In Hebrew, is hare and rabbit the same word — ארנב?


Hare works but rabbit doesn't- why?


See my first comment in the discussion.


Why is "The rabbit is seeing a rabbit" marked as wrong?


Because that is not a proper English construction for the verb to see; you would say "The rabbit is watching a rabbit" or "The rabbit sees a[nother] rabbit", but not "The rabbit is seeing a rabbit".


When the question showed up again, I typed exactly the same answer. It was marked "correct".


You guys keep changing the answers


And they make a bunch more rabbits!!


How is hare pronounced


Like hair on your head. H-air


I said "The male bunny sees a doe." Would that be considered correct?


Why is hare the preferred English in these lessons? I'm american and rarely see this word.


I will tell you as someone who is futher along in the course, imho, you'll be a lot less frustrated if you pretend it's a British course.

I think aside from the clothing and food section (which seems to borrow from both British and American English), it's primarily a British English to Hebrew course.

(I'm an American as well, so I get it - hares and drakes are not terms used a lot here).


That's a good point, perhaps it's a reflection of the influence during British occupation? Consequently, that's the form of English that a native Hebrew speaker would be most familiar with, and I'm assuming a native speaker wrote the curriculum.


I reckon at least 95% of native Hebrew speakers know the English word "rabbit, and at most 5% know the word "hare".


Like English people use those words today ;P


Wouldn't it better write "The male hare sees a female hare"?


Why does it not accept rabbit?


So this is an example of irregular "the"s?


What do you mean? What irregular "the"s?


I wrote rabbit instead of hare - why is that wrong?


I understand that hares and rabbits are not the same things... But most people don't get the difference, and would say rabbit as a general term (such as turtle vs tortoise) for a furry, fast, hoppy rodent. 'Rabbit' should be accepted here as an answer, and we can argue taxonomy here in the comments - in real life calling a rabbit a hare is not going to confuse people (though they may correct you).


isn't רואה followed by את? As in: הארנב רואה את הארנבת?


The definite bunny sees an indefinite female of his own. So no את as the object is indefinite.


And isn't ״את״ only used if an action is being done to the direct object?


You are correct.

AFAIK it's only used in the case of semantically definite direct object (that includes proper nouns and personal pronouns if they're used as direct objects; in the latter case the preposition is fused with the pronoun to form a single word). In all other cases (indef. dir., indef. indir., def. indir.), no preposition is used.


Duolingo, you are too funny


My transition is accurate in English. While there are distinctions between rabbits and hares, the Hebrew encompasses both.


A doe is a female hare


It's also a female deer.


I used the 'fem.' in front of the rabbit to specify female rabbit, and it was not accepted. But I took that to be the standard abbreviation for feminine, which is what they were looking for?? :(


Isn't the original hare a masculine hare? "הארנב?" If so, doesn't it follow that: "A masculine hare sees a female hare."


We don't use masculine in this context (in English), the word would be "male". Male is also the opposite of female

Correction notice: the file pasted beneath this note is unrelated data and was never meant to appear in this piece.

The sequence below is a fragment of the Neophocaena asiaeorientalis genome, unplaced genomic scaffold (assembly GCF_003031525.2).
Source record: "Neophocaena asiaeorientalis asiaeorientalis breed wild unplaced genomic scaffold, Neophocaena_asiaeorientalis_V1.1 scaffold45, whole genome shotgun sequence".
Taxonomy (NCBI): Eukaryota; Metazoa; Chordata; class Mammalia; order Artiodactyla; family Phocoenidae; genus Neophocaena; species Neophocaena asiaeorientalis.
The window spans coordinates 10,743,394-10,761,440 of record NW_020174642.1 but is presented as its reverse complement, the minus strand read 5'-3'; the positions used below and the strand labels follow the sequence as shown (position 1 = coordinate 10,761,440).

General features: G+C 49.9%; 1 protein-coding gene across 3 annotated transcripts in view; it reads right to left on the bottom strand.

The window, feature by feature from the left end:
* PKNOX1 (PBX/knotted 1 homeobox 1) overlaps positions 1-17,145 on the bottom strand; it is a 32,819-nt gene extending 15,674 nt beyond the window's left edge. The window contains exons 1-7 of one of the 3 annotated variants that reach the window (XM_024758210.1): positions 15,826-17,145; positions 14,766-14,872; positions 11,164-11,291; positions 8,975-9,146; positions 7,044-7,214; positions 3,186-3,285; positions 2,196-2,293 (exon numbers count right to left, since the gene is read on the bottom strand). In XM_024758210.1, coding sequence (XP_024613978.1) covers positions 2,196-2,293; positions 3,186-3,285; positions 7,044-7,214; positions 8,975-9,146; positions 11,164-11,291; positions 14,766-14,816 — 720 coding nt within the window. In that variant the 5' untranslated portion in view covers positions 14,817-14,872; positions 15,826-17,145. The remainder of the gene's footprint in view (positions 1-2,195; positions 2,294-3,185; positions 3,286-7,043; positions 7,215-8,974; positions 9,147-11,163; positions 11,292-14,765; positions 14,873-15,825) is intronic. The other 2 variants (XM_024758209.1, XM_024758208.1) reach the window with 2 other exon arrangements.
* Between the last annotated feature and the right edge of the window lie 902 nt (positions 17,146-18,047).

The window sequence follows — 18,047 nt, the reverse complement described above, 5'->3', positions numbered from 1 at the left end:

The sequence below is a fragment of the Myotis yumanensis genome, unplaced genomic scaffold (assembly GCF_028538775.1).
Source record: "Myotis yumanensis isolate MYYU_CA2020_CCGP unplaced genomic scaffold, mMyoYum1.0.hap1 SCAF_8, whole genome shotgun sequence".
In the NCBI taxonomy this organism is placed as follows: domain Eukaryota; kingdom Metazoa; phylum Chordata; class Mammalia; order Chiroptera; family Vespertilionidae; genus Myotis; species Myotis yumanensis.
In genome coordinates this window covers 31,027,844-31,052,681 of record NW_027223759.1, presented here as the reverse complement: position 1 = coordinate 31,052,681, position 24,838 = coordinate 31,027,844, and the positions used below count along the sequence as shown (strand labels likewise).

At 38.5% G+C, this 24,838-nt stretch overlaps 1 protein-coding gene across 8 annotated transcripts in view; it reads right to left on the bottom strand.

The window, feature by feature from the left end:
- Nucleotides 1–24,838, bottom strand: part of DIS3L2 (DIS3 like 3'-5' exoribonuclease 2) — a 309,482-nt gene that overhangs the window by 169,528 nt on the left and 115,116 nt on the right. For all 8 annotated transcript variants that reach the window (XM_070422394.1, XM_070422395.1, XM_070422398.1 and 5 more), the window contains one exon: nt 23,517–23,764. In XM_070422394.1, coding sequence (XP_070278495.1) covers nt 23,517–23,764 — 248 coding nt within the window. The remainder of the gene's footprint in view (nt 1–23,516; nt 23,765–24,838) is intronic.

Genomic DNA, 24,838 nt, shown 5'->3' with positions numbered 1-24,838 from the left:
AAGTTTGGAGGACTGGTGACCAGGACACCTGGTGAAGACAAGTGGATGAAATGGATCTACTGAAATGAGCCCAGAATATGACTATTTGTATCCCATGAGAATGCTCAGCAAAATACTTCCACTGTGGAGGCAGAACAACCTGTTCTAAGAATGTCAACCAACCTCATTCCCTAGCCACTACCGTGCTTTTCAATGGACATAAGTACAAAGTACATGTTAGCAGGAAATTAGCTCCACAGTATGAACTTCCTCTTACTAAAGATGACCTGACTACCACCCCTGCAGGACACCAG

This has been accepted as 'rabbit' and now was rejected .


It would not accept rabbit but when you click on the word הארנב the definitions are hare.rabbit and bunny. please can you fix this?


Did you write "rabbit" or "the rabbit"? Because הארנב is "the rabbit" and as far as I know, it accepts that answer.


Usually comments help me, but these are confusing or misleading. Who is right? The course answer was ארנב = hare. This conversation claims that word is rabbit and there's a difference in the two.


I wrote a very detailed comment above. The short of it is: to be precise, ארנב is only "hare", while "rabbit" is ארנבון. Most Hebrew speakers don't know the distinction, and are likely to call both of them ארנב.


Apparently, it can be both - a rabbit and a hare. They are not THAT different. Just like a turtle and a tortoise, both are צב.


I wrote the hare sees the female rabbit and got marked wrong yet the translation options give both hare and rabbit. Clearly not done for hares and rabbitsto mix...


Where is biology. Just one word before ארנב was a rabbit and now it is a hare. I guess that in the USA they differ between rabbits and hares. Or does the hebrew word stand for both?


I checked the real dictionary now: ארנב is for hares and שפן and ארנבון are for rabbit and Duolingo staff should go back to school and learn that rabbits and hares are different animals.


Please read the posts already written in the thread, in which Yarden explained what is happening. And no, שפן is neither a rabbit nor a hare. It's a hyrax.


This is getting so stupid. For the hebrew DL offers 3 differents animals as solution. Which one is it now???

[deactivated user]

    What is the difference between a hare and a rabbit? I wrote rabbit here, and it came back wrong, telling me I should have written hare.


    I wrote "a rabbit sees a rabbit" and it was marked wrong. It should be accepted, since there is a different word for hare. I reported it.


    That's not why it's wrong. It's wrong because it's ha'arnav = The rabbit.


    Thanks! After a while I finally realized that. !! Oh well, they can file my reports in the trash.


    Duolingo doesn't accept "the rabbit buck sees a rabbit doe" as a correct answer, despite it being a correct translation.


    I would guess this is because, depending on where you are, calling male rabbits 'bucks' and female rabbits 'does' is not in common use. Not that you're wrong, just that the program can't always account for such things.


    Would a hare sees a rabbit be acceptable?


    This means rabitt too! My answer did not go through as rabitt. Hare is a wild rabitt


    It didn't accept it because your spelling is incorrect... it's rabbit not rabitt. The system should accept rabbit


    Also rabbit and hare (in English) are different species